The amount of voices a synthesizer determines the range of different sounds it offers. It’s a good idea to know if a synthesizer can play multiple voices at once, or only one at a time. You get more sophistication from multiple voices, but beginners might not care too much about this. Tuning oscillators gives you the freedom to make chords with the sounds on your synthesizer, while the filters let you tweak the frequencies. This lets you arrange the sound however you want, letting your music fade in and out as necessary. This is especially fun for sculpting sound while playing live for an audience.
These jacks allow you to connect your synthesizer to other devices. With a MIDI In jack, you can move MIDI files and information to your synthesizer from your computer, for example. A MIDI Out jack lets you transfer music on your synthesizer out to your computer for backup. If you lose your synthesizer or it gets damaged, a MIDI Out jack helps you keep backup files of your music. If your hardware doesn’t have a MIDI Out jack, and you want to keep track of your files, you will need to record the sound some other way.
Best Synthesizers to Take Your Beats to the Next Level
Korg Minilogue XD
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This is a well-built, compact synthesizer with a three-octave keyboard. It’s an analog polyphonic piece that has a lot going for it. The metal case and wooden rear panel are sturdy, letting you bring the hardware with you with ease. The rig has plenty of connectors, like USB ports for connecting the hardware to your computer, MIDI In/Out, a headphone jack, two CV in jacks, and more. You can connect external modules to tweak around with your music’s sound and play length.
The 16-step sequencer lets you play the keyboard to your heart’s content and then adjust the sound as needed. You can also create your own waveforms with an SDK. You’re then able to use your own oscillators or upload third-party waveforms, making your sounds more unique from the preset ones that are available.
The knobs are a blast to use due to how sleek and responsive they are. The spring-loaded metal joystick is perfect for adjusting pitch with exacting precision. Because of the sheer amount of knobs, you need not bother with handling menus like with other synthesizers. The provided OLED screen is small and out of the way, and is only there for when you absolutely need it, like for checking the sound waves while tweaking the knobs and switches. The keys are slim to fit everything within the compact space, which can be tough for anyone with bigger hands.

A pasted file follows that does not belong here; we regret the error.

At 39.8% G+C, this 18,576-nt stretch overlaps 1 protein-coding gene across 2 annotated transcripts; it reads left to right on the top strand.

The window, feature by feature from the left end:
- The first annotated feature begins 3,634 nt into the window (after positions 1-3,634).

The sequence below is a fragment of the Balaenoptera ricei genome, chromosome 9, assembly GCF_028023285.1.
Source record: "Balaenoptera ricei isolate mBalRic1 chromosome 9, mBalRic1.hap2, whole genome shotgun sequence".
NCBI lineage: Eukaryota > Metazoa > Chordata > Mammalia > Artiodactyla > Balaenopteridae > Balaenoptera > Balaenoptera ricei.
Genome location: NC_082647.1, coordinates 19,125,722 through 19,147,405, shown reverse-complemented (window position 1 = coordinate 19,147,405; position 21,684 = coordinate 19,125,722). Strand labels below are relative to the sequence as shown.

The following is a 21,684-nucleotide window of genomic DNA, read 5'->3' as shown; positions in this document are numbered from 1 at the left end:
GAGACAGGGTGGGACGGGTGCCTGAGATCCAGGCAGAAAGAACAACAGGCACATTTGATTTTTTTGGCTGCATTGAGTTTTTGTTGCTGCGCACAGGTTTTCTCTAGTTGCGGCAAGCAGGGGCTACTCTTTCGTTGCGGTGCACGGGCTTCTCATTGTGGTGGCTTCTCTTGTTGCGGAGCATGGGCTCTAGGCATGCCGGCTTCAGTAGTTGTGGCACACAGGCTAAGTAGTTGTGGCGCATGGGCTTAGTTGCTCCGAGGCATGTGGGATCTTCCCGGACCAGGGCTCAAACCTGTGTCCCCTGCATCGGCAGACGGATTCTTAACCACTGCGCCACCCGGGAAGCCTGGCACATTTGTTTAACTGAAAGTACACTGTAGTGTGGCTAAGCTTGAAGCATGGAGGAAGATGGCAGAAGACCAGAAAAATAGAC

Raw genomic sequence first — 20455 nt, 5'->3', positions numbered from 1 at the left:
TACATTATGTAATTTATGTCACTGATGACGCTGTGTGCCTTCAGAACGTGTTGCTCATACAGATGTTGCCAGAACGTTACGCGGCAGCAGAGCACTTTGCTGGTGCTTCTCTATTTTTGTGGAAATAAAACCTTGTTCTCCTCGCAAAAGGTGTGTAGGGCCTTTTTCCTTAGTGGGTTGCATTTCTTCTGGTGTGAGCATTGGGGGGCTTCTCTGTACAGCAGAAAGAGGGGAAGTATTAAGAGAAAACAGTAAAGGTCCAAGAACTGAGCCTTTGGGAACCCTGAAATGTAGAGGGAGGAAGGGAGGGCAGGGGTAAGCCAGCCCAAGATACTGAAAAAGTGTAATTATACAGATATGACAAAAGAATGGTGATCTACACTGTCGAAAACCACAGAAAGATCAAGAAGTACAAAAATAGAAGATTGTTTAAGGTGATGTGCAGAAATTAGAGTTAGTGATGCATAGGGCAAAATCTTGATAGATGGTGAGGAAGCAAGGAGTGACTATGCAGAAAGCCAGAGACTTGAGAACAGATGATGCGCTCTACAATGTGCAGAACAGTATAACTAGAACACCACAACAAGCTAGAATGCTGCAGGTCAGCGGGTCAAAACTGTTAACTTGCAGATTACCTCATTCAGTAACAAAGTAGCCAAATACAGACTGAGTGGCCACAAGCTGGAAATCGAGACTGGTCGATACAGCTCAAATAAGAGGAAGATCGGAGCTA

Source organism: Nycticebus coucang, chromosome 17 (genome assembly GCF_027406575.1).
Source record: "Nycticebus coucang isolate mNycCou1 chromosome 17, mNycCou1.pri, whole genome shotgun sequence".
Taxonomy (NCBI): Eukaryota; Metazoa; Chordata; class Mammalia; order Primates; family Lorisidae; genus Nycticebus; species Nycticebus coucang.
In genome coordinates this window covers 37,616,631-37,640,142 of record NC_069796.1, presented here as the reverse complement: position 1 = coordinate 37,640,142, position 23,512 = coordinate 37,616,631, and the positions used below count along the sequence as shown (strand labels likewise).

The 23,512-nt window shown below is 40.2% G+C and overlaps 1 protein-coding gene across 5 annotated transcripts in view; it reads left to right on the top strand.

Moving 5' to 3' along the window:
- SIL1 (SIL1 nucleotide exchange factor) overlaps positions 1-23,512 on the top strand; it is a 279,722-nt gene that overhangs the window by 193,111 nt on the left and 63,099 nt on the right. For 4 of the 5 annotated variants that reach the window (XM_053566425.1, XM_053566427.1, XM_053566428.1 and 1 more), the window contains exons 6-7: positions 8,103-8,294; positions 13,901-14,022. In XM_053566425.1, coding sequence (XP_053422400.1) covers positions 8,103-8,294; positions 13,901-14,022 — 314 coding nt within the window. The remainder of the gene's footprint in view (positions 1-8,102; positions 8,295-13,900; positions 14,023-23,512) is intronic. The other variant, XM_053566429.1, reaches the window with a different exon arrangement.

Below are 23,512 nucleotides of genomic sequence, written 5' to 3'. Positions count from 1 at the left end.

You can find the Korg Minilogue XD on Amazon.
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This is an incredible semi-modular analog synthesizer with monophonic polyphony reminiscent of the ‘70s. The retro style goes well with the rich, classic Moog sound it puts out. You can play right away with no need to patch, making this wonderful for beginners who just want to get started. Though it comes with plenty of presets for you to mess around with, with each one giving you a nice, vintage sound. This is great to pair up with Eurorack, Mother-32, or DFAM systems.
The Moog Grandmother has a 32-note keyboard, MIDI In, Out and thru, headphone out, audio in, master out, CV control for the arpeggiator and sequencer, and a power adapter. The solid frame means that this is a durable synthesizer. While it comes with an owner’s manual, it’s tough to figure out everything that this hardware is capable of, as not everything is as obvious as it could be.
You can find the Moog Grandmother on Amazon.
Teenage Engineering PO-32 Tonic
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This is a pocket-sized synthesizer you can easily take with you on-the-go. It’s a drum-only synth with a wider range of sounds than its predecessors. While it comes loaded with 16 sounds already, you aren’t limited to these. The fun part is that you can tweak the sounds by overwriting its sonic palette, giving you more freedom to produce the beats you want.
But even if you use the original sounds, you have a lot to play with. Pressing each of the 16 buttons gives you a distinct, powerful sound that’s crisp and clear. The sounds choke each other when you press a different button. However, the extra effects buttons let you experiment with the sounds. Even with a pre-recorded demo, you can overwrite the effects to make each of your sounds more dynamic. This is one of the best synthesizers for creating samples and variations, and for making new beats on the fly.
The only real negative is that this has limited uses. Since it is a drum-only synthesizer, you won’t find any additional instruments here. The small size doesn’t allow for a wider range of control over the hardware. If you have your eye on another synthesizer that’s weak in the drum department, this is a fine way to bolster your available options.